March 16
Keeping Up with the Joneses
Motorola and Apple look to enhanced G4-II, 64-bit G5 chips

by Jacqui Dawson
Producer

At last fall's Microprocessor Forum, Motorola outlined the prospective roadmap for their PowerPC line. There were two main revelations associated with this announcement: first, a new 64-bit processor, the PowerPC 7500 or G5, would be forthcoming sometime in 2001; and second the current PowerPC 7400 or G4 would be revamped to create a second generation G4 with a new microarchitecture and adjusted clock speeds to bring it more in line with the parallel speed jumps of the Intel/AMD development race.

Accompanying the second-generation G4 microarchitecture enhancements, Motorola also announced they would move production of the current G4 chips to a new silicon-on-insulator technology. Industry analysts predict that the SOI process can boost speeds by 35 percent over bulk-CMOS, or it can be used to reduce power consumption at the same speed by up to 65 percent.

The PowerPC G4-II
With the publicity the Intel/AMD clock speed race has generated, it has become harder and harder to convince the buying public that a 500 MHz Apple G4 is faster than the latest 800 MHz and higher processors from Intel and AMD. Savvy Mac users may know that the difference in clock speeds is due to a shorter pipeline in the G4, and that this shorter pipeline, along with a powerful backside cache configuration, contributes to the G4's ability to perform faster than the Pentium or Athlon at similar clock speeds. What they aren't sure of is whether they are getting the fastest possible G4. There is a feeling that the chip should be able to go even faster. If Intel and AMD can pump out ever higher clock speeds, why can't Motorola?

To counteract this growing frustration, Motorola has come up with a slew of enhancements for the G4-II they hope will tide Apple users over until the G5 debuts. To address the clock speed dilemma, the G4's pipeline (instruction path) has been made deeper, with 7 stages for instruction processing instead of the previous 4. These extra stages, in effect, slow the speed of instruction processing down, but they also do a better job of keeping the CPU fed with instructions and data, thus allowing for faster clock speeds.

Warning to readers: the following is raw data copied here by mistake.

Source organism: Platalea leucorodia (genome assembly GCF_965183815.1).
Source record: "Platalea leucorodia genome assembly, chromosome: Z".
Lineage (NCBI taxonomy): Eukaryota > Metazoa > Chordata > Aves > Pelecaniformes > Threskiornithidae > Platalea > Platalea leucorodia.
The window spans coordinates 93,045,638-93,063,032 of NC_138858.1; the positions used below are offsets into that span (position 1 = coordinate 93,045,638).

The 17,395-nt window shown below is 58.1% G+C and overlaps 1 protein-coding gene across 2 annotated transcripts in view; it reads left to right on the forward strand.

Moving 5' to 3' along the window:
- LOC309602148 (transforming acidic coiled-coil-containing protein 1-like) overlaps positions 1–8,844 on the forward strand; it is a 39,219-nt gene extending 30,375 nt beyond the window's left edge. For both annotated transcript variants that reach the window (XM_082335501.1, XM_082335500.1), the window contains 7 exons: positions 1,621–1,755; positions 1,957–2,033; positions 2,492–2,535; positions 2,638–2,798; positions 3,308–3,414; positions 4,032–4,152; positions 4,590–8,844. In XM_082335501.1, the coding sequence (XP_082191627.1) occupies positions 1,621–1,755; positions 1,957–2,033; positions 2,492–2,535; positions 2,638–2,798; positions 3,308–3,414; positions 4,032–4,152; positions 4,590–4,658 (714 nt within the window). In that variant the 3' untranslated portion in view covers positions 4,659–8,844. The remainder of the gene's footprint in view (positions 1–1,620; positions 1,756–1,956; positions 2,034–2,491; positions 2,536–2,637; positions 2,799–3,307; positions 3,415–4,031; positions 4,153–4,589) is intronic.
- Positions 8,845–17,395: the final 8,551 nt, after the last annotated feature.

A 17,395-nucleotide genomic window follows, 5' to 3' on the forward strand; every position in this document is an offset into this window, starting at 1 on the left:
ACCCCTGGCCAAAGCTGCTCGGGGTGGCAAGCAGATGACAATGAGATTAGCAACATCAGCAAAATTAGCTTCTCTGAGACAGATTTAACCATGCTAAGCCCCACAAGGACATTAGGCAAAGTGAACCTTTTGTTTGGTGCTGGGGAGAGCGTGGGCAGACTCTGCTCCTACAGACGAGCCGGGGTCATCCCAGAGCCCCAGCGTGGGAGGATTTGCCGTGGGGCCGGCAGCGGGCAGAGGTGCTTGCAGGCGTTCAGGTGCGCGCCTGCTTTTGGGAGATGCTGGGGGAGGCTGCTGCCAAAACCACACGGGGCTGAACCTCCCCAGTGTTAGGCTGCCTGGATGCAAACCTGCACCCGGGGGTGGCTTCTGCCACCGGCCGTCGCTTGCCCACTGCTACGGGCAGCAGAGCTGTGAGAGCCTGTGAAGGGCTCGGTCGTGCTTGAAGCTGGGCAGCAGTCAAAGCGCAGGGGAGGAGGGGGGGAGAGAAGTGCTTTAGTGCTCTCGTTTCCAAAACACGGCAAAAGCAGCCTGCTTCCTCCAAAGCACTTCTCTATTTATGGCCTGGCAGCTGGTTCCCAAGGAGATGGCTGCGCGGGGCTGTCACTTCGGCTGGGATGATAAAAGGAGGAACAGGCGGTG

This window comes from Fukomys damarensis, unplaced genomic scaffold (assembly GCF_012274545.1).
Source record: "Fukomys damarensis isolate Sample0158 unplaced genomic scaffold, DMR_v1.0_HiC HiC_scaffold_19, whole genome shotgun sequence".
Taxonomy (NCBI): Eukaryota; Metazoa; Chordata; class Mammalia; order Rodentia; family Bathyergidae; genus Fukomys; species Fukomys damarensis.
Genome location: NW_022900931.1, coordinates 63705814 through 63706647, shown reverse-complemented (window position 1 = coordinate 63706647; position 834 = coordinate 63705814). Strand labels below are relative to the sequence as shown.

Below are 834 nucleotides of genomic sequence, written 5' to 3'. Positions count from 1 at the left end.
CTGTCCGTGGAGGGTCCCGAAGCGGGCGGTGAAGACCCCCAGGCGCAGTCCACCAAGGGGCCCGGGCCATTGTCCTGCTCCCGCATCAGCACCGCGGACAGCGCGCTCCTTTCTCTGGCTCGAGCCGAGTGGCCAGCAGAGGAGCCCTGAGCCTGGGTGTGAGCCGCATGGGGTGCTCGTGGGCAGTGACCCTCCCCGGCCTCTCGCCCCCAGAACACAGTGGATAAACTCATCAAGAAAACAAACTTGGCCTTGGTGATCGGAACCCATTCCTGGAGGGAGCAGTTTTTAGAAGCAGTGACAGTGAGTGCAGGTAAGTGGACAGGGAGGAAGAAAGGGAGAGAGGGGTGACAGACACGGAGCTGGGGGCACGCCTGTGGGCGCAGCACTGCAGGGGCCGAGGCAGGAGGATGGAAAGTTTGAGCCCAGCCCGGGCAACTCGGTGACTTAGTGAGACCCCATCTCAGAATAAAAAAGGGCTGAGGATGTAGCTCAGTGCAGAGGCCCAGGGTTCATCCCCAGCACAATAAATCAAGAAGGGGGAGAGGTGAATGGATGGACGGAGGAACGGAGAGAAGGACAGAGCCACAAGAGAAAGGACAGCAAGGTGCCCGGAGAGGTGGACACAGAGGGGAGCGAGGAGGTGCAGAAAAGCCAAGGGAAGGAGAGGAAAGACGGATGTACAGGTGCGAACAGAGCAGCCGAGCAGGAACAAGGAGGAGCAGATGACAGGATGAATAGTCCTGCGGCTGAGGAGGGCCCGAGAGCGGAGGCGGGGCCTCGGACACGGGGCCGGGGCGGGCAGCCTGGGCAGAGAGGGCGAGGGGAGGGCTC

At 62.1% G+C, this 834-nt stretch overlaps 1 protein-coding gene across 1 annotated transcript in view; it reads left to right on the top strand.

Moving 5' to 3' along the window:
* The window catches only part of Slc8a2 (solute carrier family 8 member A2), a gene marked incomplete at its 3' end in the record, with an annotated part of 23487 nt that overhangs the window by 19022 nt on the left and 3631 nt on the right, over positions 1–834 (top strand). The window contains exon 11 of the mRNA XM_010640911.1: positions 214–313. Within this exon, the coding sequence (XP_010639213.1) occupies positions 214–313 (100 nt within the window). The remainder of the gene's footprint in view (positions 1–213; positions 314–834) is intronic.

To balance the effect of a long pipeline—a decrease in the number of instructions a processor can handle per second—Motorola has increased the number of instruction processing units in the chip. Two additional integer units have been added, for a total of four, and the multimedia-boosting AltiVec system has been enhanced to handle two instructions simultaneously, with each instruction automatically passed to the appropriate unit depending on its data type.

The G4-II will use the same floating point unit and L1 caches (32 K instruction, 32 K data) as the older G4 but will have an on-chip 256K L2 cache at full processor speed, connected to the L1 via a 256-bit wide datapath (up from the previous 64-bit path). It will also support up to 2MB of a third layer of backside-configured cache between the CPU and the main memory bank. The chip architecture will support up to 64 GB of main memory thanks to a new 36-bit addressing mode.

Initially the chips will be manufactured with a smaller and cooler 0.15 micron process, but production will move to a 0.13 micron process for a chip that will run at 1.5V with a 10W power consumption. Eventually, Motorola says, the new G4 design will hit speeds of up to 1GHz. Initial G4-II systems are likely to appear in the third or fourth quarter of this year.

The 64-bit G5
Expected sometime in 2001, Motorola's PowerPC 7500, or G5, processor is likely to ship at initial speeds of around 2 GHz. The G5 will be available in both 32-bit and 64-bit processor configurations. The 64-bit G5 will be capable of running 32-bit software natively, with little to no reprogramming, giving it a huge advantage over Intel's Itanium, which will only run 32-bit application in emulation mode. Also different from the Itanium, which Intel is aiming at the server and high-end workstation market, the G5 is being designed for the desktop and creative workstation market.

The G5 will feature an extensible architecture, with a new data pipeline and a new bus structure. Exact configuration details are still open to speculation. It is to be followed eventually by a G6 processor, about which even less is known. Motorola plans to offer the G3, G4 and G5 processors concurrently, with the G3 eventually moving to the growing embedded processor market.

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